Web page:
Consumer finance is one of the things people worry most about. This includes savings, interest rates, and credit. These issues affect consumers’ ability to pay for what they need, including healthcare and utilities, and what they want, such as consumer technology and electronics.
According to a June 2015 Financial Security Index survey conducted by consumer financial services company Bankrate, 29 percent of respondents said they had “no emergency savings,” 21 percent said they had less than three months worth of emergency savings.
According to data provided by the U.S. Bureau of Economic Analysis and published by economic indicators website Trading Economics, the U.S. personal savings rate has been steadily declining since its high in the 1970s.
Consumers’ Research is engaged on informing consumers, elected officials, and those who make and oversee the implementation of regulations. We strive to make these bodies aware of the impacts that policies, regulations, and proposed legislation has on these value factors.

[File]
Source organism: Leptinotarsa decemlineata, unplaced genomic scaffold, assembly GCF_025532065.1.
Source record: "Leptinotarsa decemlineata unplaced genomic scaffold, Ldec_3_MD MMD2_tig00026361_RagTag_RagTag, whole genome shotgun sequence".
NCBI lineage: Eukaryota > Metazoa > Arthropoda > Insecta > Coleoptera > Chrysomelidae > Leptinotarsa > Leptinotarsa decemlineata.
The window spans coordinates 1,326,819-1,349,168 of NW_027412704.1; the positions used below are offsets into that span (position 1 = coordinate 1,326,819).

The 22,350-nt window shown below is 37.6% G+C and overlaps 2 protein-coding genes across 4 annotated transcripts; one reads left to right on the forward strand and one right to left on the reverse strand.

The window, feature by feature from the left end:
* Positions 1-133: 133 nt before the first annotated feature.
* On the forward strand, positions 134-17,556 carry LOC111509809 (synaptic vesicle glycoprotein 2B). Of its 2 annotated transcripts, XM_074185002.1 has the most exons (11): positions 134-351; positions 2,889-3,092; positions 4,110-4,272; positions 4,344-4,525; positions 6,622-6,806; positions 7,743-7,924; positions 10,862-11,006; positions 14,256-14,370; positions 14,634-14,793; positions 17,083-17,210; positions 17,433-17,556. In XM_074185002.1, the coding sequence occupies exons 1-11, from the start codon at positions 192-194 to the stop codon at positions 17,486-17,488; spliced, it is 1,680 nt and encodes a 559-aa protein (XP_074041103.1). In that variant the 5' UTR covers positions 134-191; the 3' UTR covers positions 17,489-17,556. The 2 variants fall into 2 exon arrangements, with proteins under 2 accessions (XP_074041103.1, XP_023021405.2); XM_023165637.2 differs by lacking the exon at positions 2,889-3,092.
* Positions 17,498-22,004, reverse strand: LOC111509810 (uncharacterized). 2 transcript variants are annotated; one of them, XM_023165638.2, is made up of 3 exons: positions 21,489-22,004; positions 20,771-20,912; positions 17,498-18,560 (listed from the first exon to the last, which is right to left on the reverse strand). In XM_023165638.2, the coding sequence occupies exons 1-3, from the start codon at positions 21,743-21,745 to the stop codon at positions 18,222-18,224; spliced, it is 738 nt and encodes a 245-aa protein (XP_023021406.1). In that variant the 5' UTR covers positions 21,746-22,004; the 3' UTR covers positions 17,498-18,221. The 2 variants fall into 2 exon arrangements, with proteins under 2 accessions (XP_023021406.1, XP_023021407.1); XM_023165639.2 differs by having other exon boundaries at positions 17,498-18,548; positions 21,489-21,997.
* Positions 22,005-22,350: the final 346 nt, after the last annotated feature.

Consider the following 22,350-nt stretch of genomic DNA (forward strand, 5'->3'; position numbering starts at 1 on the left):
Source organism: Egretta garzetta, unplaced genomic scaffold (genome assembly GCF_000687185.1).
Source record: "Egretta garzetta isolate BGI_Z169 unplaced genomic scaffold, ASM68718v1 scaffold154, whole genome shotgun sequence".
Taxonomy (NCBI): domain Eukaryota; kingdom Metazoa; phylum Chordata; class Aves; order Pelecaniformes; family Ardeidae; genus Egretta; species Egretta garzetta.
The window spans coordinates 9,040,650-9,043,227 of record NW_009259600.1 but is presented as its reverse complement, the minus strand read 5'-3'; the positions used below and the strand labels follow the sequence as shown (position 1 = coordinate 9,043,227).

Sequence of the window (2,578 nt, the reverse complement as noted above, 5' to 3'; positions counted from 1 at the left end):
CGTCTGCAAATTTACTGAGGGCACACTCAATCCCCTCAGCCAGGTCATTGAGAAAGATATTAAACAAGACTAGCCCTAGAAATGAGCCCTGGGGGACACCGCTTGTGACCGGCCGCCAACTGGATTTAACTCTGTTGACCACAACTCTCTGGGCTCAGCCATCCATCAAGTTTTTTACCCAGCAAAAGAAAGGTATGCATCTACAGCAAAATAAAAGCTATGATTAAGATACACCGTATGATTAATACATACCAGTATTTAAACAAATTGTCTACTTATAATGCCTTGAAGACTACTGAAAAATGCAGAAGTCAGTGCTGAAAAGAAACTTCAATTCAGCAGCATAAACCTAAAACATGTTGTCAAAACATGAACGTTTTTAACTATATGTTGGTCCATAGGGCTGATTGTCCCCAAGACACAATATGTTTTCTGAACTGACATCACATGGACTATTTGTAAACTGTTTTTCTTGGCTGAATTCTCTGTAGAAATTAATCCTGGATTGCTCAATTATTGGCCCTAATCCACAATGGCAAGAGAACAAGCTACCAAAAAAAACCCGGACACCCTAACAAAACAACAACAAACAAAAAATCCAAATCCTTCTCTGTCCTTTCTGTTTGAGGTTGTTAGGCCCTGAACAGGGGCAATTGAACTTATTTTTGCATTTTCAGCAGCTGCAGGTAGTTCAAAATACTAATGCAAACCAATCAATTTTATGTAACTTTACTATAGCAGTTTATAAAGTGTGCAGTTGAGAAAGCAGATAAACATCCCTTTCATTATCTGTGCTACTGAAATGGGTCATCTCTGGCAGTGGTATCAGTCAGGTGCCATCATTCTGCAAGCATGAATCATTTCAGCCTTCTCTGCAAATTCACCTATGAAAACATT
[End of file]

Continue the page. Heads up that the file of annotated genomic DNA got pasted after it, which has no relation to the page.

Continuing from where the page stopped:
Our basic methodology for financial-related projects includes the following steps:
- Consumers’ Research conducts regular simple household surveys of American households to determine the beliefs Americans have as to what is driving the quality, safety, cost, availability, and variety of their financial-related expenditures.
- We conduct research into the driving forces behind these same value factors.
- We identify the greatest gaps between consumer knowledge and consumer reality, focusing first on those gaps in safety that represent a hazard to the consumer.
- Consumers’ Research, in addition to publishing the findings of our surveys and research, conducts an education campaign to promote the results of our research to better inform consumers.
Our current projects involve helping consumers better understand financial products and how those products can help or hurt their long-term financial position.
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